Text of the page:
How To Make Your Enterprise Email Bot GDPR Compliant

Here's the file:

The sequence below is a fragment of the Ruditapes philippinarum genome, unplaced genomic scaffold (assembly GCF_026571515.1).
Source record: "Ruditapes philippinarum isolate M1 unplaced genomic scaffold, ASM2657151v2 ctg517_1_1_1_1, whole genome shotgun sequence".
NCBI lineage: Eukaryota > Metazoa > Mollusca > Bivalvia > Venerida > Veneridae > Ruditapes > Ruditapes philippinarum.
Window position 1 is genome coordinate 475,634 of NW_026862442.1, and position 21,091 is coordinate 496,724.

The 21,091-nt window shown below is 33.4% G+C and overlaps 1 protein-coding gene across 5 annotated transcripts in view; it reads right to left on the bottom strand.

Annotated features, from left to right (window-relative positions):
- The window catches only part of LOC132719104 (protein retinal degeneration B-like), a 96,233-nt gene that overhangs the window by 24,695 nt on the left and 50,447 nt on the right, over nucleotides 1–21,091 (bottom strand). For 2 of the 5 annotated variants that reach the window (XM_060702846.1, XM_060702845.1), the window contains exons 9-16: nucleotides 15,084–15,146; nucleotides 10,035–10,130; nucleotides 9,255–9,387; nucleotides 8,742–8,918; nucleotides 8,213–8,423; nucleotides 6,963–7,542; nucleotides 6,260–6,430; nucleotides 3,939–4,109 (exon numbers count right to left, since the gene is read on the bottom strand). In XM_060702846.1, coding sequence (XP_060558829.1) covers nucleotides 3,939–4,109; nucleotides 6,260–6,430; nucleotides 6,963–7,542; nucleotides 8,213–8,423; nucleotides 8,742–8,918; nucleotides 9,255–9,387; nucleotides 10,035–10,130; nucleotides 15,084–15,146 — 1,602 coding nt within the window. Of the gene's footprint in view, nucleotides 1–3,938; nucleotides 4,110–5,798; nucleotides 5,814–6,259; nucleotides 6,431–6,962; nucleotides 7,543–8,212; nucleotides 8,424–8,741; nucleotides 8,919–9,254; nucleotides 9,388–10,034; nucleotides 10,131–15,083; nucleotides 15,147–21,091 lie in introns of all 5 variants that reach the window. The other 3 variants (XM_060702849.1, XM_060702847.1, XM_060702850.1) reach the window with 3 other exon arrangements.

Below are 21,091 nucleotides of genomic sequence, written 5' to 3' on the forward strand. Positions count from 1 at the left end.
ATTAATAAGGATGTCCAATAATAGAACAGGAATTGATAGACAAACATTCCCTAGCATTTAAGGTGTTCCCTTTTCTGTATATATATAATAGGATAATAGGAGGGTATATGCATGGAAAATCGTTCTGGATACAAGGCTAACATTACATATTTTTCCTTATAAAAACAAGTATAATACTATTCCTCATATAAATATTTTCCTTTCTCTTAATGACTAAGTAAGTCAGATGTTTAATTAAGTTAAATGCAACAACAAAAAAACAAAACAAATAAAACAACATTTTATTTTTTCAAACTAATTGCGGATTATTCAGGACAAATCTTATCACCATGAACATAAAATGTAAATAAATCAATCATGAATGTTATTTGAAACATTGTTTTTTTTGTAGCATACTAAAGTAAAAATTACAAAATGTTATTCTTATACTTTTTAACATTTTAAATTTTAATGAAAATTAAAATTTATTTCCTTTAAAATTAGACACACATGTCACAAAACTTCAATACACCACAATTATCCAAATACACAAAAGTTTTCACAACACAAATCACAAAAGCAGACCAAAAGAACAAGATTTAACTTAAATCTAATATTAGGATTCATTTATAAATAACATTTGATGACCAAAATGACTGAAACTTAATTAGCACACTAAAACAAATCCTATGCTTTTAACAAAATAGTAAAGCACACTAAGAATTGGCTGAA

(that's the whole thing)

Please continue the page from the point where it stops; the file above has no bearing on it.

As an initiative, the GDPR seeks to give all EU citizens complete control over their personal information. The owners or custodians of said information will have the final say on whether to keep it private or make it public. GDPR Protects Myriad Types Of Data The following forms of data come under the protection of GDPR – Identity information such as the name, social security number, date of birth, ID card number, phone number, email ID, residential address, etc. Digital data which includes cookie data, IP address, etc. Genetic & health-related data Biometric data Information that pertains to ethnicity, race, religion, sexual orientation or political beliefs GDPR Applies To A Wide Range Of Industries Any organization that is privy to the personal information of EU citizens must comply with GDPR. This is irrespective of whether said companies hold physical offices or any other assets & properties within the EU. Thus, a large contingent of global enterprises comes under the purview of GDPR. The GDPR Compliance Regulation Recognizes 3 Parties In the event of any dispute, the regulation recognizes 3 distinct parties for redressal. The first & foremost is the subject or principal. This refers to the individual or entity whose right to information privacy is in contention. The second party is the data controller. This refers to the person or entity that defines the purpose behind collecting such personal data from individuals. The data controller also lays down the conditions under which the said data will be collected & processed. In the eyes of the regulatory authorities, both an individual and a company may be recognized as a data controller. It may also denote a database or CRM. Conventionally, if you or your company performs any one or combination of the following activities, you are a data controller – Personal data collection Defining the parameters of data collection Data modification Defining the purpose behind the data collection Setting restrictions on the distribution of said data Setting temporal limitations to the collection, distribution & storage of the personal information A data processor is any entity that uses or applies the collected information on behalf of the controllers. It refers to analytic tools such as Mixpanel, Google Analytics, etc. it also includes communication tools such as Facebook Messenger, WhatsApp, Slack, Skype, Telegram, etc. The gamut of data processors encompasses Artificial Intelligence (AI) & Natural Language Understanding (NLU) services such as DialogFlow, Watson & IBM. It also extends to 3rd party companies & Cloud Providers. If you perform any of the following activities for a data controller, you are a data processor – Install systems, tools & methods that collect personal data Is responsible for the security of the said data Is also responsible for the storage & transit of the information from one point to another Typically, there are 5 industry best practices that any company can adopt to ensure that its Enterprise Email Bot is GDPR compliant. Transparency When asking for any information, the email bot should provide the prospect with a user-friendly form that clearly states what personal data is being solicited. Furthermore, it should communicate the purpose behind the collection of the said information, how it will be used & which other parties may gain access to the same. Ready Access & Delete Options Any user who has provided personal information to an email bot should also be given the means of easily accessing & downloading the said information anytime. This service has to be provided free of charge. Furthermore, if the user so pleases, he or she should be able to permanently delete said data from the email bot server. The Email Bot Logs Even when an email bot does not explicitly collect personal data from its users, it may come across private information such as email IDs, IP addresses or even individual names. This happens when it stores access, security or error audit logs. Without the consent of the user, an email bot cannot store such private information. Furthermore, such bots will be subject to periodic reviews by an independent 3rd party to ensure that it is not a practice to store private information in log data. Security Any email bot that trades in personal information of its users should possess sound infrastructure that protects it from any untoward security breach or hack. Furthermore, contingencies should be in place to commensurately respond to any such hack. In the event of any digital invasion, the latter has to be brought to the notice of the Data Protection Authority (DPA) within 72 hours. According to Article 55 of the GDPR charter, affected data subjects also have to be immediately notified. Some of the industry best practices for email bot security include User identity authentication Self-destructing messages Authentication timeouts End-to-end encryption Biometric authentication 2-factor authentication Privacy Policy Any email bot that seeks the personal information of its users should have an established privacy policy in place. The users should be intimated about the privacy policy before they are asked to provide personal information. This policy should broadly answer the following queries – What information is being asked for? Who is asking for this information? Why should the user proffer said information? How will this information be used? Which 3rd parties will this information be shared with? How can the user withdraw the data completely from usage by the bot? Thanks to universally recognized standards such as the GDPR, industries worldwide can implement email bots in their daily operations in a hassle-free manner. To know how our world-renowned Lead Engagement Bot products can help your business, give us a call today.